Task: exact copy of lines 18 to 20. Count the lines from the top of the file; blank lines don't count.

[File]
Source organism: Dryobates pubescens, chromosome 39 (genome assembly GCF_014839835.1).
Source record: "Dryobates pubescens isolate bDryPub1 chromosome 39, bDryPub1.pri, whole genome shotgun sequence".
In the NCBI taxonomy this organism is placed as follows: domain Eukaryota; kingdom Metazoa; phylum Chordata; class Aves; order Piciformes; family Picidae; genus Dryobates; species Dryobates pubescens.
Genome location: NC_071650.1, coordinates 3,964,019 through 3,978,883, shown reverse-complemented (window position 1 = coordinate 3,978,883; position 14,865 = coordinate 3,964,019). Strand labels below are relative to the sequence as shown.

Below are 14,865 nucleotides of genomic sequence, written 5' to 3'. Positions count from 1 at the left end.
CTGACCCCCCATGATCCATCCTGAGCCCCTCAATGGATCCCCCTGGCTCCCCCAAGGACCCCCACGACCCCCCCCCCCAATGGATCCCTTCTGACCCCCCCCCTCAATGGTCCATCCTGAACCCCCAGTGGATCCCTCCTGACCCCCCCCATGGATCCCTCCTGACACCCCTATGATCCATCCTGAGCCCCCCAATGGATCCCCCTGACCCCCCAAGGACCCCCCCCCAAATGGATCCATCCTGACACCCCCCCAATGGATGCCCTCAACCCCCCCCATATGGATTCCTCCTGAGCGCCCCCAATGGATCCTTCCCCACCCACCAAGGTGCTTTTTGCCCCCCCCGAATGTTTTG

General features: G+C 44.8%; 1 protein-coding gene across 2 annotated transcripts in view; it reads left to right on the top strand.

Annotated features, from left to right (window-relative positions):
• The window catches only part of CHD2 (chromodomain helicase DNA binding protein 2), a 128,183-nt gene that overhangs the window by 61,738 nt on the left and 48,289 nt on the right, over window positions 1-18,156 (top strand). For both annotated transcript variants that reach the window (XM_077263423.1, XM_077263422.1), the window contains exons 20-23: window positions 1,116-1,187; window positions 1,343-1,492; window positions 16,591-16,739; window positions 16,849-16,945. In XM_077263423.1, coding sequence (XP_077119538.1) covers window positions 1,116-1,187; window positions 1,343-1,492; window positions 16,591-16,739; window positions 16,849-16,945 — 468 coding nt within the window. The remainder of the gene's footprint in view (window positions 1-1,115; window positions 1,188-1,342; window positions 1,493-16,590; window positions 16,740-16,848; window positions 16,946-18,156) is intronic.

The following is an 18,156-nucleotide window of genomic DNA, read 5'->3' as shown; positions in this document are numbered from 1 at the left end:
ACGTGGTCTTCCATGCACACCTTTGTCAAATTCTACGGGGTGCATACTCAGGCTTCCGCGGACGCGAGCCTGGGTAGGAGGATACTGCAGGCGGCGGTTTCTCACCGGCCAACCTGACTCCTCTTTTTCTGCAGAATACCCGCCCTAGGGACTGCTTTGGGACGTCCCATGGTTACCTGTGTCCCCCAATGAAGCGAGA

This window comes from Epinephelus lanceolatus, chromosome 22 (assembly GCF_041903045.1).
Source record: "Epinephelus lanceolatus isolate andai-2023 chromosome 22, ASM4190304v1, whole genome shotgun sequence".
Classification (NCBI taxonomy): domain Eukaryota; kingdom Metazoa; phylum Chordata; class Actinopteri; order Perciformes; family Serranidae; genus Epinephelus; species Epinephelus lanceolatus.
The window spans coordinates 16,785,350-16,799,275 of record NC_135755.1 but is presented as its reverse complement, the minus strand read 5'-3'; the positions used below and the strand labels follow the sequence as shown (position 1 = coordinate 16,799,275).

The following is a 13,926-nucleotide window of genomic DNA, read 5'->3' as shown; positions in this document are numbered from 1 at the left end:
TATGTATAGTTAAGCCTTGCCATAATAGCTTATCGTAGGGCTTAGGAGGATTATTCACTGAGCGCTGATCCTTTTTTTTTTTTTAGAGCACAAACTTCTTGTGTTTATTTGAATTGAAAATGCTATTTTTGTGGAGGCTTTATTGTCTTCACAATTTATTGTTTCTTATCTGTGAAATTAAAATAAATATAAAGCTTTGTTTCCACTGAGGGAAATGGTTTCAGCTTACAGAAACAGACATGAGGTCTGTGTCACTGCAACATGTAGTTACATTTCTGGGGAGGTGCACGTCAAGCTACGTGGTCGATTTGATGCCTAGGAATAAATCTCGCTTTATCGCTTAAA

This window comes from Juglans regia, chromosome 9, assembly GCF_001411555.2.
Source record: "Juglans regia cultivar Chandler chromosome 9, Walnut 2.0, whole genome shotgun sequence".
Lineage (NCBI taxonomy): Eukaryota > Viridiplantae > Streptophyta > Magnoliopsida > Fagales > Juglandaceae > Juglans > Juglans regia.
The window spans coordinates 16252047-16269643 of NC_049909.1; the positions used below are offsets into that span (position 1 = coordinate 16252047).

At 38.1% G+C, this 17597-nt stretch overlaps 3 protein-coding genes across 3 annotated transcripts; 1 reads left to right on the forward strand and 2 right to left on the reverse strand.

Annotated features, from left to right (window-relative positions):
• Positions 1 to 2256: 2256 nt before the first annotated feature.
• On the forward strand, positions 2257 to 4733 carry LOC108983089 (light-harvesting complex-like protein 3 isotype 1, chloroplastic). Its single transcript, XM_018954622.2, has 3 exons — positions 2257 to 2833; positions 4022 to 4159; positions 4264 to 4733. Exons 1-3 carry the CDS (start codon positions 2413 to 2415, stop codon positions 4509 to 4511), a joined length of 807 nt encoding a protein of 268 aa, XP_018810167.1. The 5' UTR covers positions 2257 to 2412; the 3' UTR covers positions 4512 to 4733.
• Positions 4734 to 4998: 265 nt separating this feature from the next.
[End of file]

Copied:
This window comes from Juglans regia, chromosome 9, assembly GCF_001411555.2.
Source record: "Juglans regia cultivar Chandler chromosome 9, Walnut 2.0, whole genome shotgun sequence".
Lineage (NCBI taxonomy): Eukaryota > Viridiplantae > Streptophyta > Magnoliopsida > Fagales > Juglandaceae > Juglans > Juglans regia.